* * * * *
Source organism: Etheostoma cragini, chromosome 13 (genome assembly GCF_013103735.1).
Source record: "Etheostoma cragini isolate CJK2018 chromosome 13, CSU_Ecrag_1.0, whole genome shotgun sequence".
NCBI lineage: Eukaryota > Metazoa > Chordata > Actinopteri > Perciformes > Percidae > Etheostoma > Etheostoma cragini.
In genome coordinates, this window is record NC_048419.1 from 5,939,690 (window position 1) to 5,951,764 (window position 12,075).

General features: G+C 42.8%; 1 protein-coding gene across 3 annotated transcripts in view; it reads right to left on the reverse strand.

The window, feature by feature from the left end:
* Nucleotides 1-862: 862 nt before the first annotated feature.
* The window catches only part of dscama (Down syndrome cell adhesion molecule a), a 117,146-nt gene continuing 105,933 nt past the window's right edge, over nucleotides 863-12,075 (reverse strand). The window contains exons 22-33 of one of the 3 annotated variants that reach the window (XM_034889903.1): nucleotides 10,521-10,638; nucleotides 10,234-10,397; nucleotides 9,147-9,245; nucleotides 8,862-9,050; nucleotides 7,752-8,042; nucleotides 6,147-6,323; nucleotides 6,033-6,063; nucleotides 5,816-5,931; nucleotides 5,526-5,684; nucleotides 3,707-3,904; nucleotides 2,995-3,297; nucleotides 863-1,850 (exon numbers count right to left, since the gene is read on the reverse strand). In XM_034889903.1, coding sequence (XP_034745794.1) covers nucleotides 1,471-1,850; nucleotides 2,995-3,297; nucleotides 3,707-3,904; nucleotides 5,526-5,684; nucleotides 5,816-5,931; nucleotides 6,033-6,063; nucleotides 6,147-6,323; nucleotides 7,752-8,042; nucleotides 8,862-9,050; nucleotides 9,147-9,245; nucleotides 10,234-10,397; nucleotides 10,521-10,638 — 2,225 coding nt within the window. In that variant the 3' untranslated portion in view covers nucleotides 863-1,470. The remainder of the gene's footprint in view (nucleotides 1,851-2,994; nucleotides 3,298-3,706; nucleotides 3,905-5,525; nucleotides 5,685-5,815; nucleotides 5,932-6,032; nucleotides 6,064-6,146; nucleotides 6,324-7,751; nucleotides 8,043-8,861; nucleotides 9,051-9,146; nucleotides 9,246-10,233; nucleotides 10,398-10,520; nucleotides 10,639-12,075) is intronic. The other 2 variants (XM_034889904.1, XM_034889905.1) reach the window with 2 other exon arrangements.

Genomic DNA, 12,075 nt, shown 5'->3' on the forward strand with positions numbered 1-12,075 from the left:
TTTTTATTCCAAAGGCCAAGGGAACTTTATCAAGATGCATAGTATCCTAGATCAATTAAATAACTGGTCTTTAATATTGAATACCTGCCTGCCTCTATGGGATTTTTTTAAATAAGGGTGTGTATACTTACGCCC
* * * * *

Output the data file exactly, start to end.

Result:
Source organism: Etheostoma cragini, chromosome 13 (genome assembly GCF_013103735.1).
Source record: "Etheostoma cragini isolate CJK2018 chromosome 13, CSU_Ecrag_1.0, whole genome shotgun sequence".
NCBI lineage: Eukaryota > Metazoa > Chordata > Actinopteri > Perciformes > Percidae > Etheostoma > Etheostoma cragini.
In genome coordinates, this window is record NC_048419.1 from 5,939,690 (window position 1) to 5,951,764 (window position 12,075).

General features: G+C 42.8%; 1 protein-coding gene across 3 annotated transcripts in view; it reads right to left on the reverse strand.

The window, feature by feature from the left end:
* Nucleotides 1-862: 862 nt before the first annotated feature.
* The window catches only part of dscama (Down syndrome cell adhesion molecule a), a 117,146-nt gene continuing 105,933 nt past the window's right edge, over nucleotides 863-12,075 (reverse strand). The window contains exons 22-33 of one of the 3 annotated variants that reach the window (XM_034889903.1): nucleotides 10,521-10,638; nucleotides 10,234-10,397; nucleotides 9,147-9,245; nucleotides 8,862-9,050; nucleotides 7,752-8,042; nucleotides 6,147-6,323; nucleotides 6,033-6,063; nucleotides 5,816-5,931; nucleotides 5,526-5,684; nucleotides 3,707-3,904; nucleotides 2,995-3,297; nucleotides 863-1,850 (exon numbers count right to left, since the gene is read on the reverse strand). In XM_034889903.1, coding sequence (XP_034745794.1) covers nucleotides 1,471-1,850; nucleotides 2,995-3,297; nucleotides 3,707-3,904; nucleotides 5,526-5,684; nucleotides 5,816-5,931; nucleotides 6,033-6,063; nucleotides 6,147-6,323; nucleotides 7,752-8,042; nucleotides 8,862-9,050; nucleotides 9,147-9,245; nucleotides 10,234-10,397; nucleotides 10,521-10,638 — 2,225 coding nt within the window. In that variant the 3' untranslated portion in view covers nucleotides 863-1,470. The remainder of the gene's footprint in view (nucleotides 1,851-2,994; nucleotides 3,298-3,706; nucleotides 3,905-5,525; nucleotides 5,685-5,815; nucleotides 5,932-6,032; nucleotides 6,064-6,146; nucleotides 6,324-7,751; nucleotides 8,043-8,861; nucleotides 9,051-9,146; nucleotides 9,246-10,233; nucleotides 10,398-10,520; nucleotides 10,639-12,075) is intronic. The other 2 variants (XM_034889904.1, XM_034889905.1) reach the window with 2 other exon arrangements.

Genomic DNA, 12,075 nt, shown 5'->3' on the forward strand with positions numbered 1-12,075 from the left:
TTTTTATTCCAAAGGCCAAGGGAACTTTATCAAGATGCATAGTATCCTAGATCAATTAAATAACTGGTCTTTAATATTGAATACCTGCCTGCCTCTATGGGATTTTTTTAAATAAGGGTGTGTATACTTACGCCC